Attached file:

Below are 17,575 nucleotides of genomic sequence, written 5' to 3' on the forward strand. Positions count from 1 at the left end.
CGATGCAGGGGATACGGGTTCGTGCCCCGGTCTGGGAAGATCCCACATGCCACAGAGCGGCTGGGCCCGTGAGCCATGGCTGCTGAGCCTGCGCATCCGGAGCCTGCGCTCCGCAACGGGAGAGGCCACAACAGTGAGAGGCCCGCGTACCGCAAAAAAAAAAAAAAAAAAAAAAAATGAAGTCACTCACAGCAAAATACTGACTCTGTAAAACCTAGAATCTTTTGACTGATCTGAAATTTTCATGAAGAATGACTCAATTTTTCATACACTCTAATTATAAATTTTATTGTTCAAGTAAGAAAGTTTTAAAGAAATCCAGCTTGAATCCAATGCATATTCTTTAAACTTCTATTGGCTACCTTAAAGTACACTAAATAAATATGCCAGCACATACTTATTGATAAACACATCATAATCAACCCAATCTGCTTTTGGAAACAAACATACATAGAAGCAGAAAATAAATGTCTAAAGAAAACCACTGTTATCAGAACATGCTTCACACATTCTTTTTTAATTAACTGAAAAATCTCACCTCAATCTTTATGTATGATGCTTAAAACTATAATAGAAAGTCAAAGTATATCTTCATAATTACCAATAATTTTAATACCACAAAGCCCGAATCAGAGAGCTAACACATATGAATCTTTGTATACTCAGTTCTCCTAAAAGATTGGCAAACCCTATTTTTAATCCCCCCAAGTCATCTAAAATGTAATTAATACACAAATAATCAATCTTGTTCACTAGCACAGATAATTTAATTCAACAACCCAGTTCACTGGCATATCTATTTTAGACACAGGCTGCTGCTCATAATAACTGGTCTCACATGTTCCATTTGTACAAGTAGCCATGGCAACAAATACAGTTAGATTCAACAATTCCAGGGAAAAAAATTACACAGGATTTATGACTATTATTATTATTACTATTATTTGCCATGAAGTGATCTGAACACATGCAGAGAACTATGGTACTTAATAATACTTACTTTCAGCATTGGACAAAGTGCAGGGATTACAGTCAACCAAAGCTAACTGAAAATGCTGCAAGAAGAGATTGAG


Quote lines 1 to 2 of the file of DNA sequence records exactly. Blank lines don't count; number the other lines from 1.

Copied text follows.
Below are 17,575 nucleotides of genomic sequence, written 5' to 3' on the forward strand. Positions count from 1 at the left end.
CGATGCAGGGGATACGGGTTCGTGCCCCGGTCTGGGAAGATCCCACATGCCACAGAGCGGCTGGGCCCGTGAGCCATGGCTGCTGAGCCTGCGCATCCGGAGCCTGCGCTCCGCAACGGGAGAGGCCACAACAGTGAGAGGCCCGCGTACCGCAAAAAAAAAAAAAAAAAAAAAAAATGAAGTCACTCACAGCAAAATACTGACTCTGTAAAACCTAGAATCTTTTGACTGATCTGAAATTTTCATGAAGAATGACTCAATTTTTCATACACTCTAATTATAAATTTTATTGTTCAAGTAAGAAAGTTTTAAAGAAATCCAGCTTGAATCCAATGCATATTCTTTAAACTTCTATTGGCTACCTTAAAGTACACTAAATAAATATGCCAGCACATACTTATTGATAAACACATCATAATCAACCCAATCTGCTTTTGGAAACAAACATACATAGAAGCAGAAAATAAATGTCTAAAGAAAACCACTGTTATCAGAACATGCTTCACACATTCTTTTTTAATTAACTGAAAAATCTCACCTCAATCTTTATGTATGATGCTTAAAACTATAATAGAAAGTCAAAGTATATCTTCATAATTACCAATAATTTTAATACCACAAAGCCCGAATCAGAGAGCTAACACATATGAATCTTTGTATACTCAGTTCTCCTAAAAGATTGGCAAACCCTATTTTTAATCCCCCCAAGTCATCTAAAATGTAATTAATACACAAATAATCAATCTTGTTCACTAGCACAGATAATTTAATTCAACAACCCAGTTCACTGGCATATCTATTTTAGACACAGGCTGCTGCTCATAATAACTGGTCTCACATGTTCCATTTGTACAAGTAGCCATGGCAACAAATACAGTTAGATTCAACAATTCCAGGGAAAAAAATTACACAGGATTTATGACTATTATTATTATTACTATTATTTGCCATGAAGTGATCTGAACACATGCAGAGAACTATGGTACTTAATAATACTTACTTTCAGCATTGGACAAAGTGCAGGGATTACAGTCAACCAAAGCTAACTGAAAATGCTGCAAGAAGAGATTGAG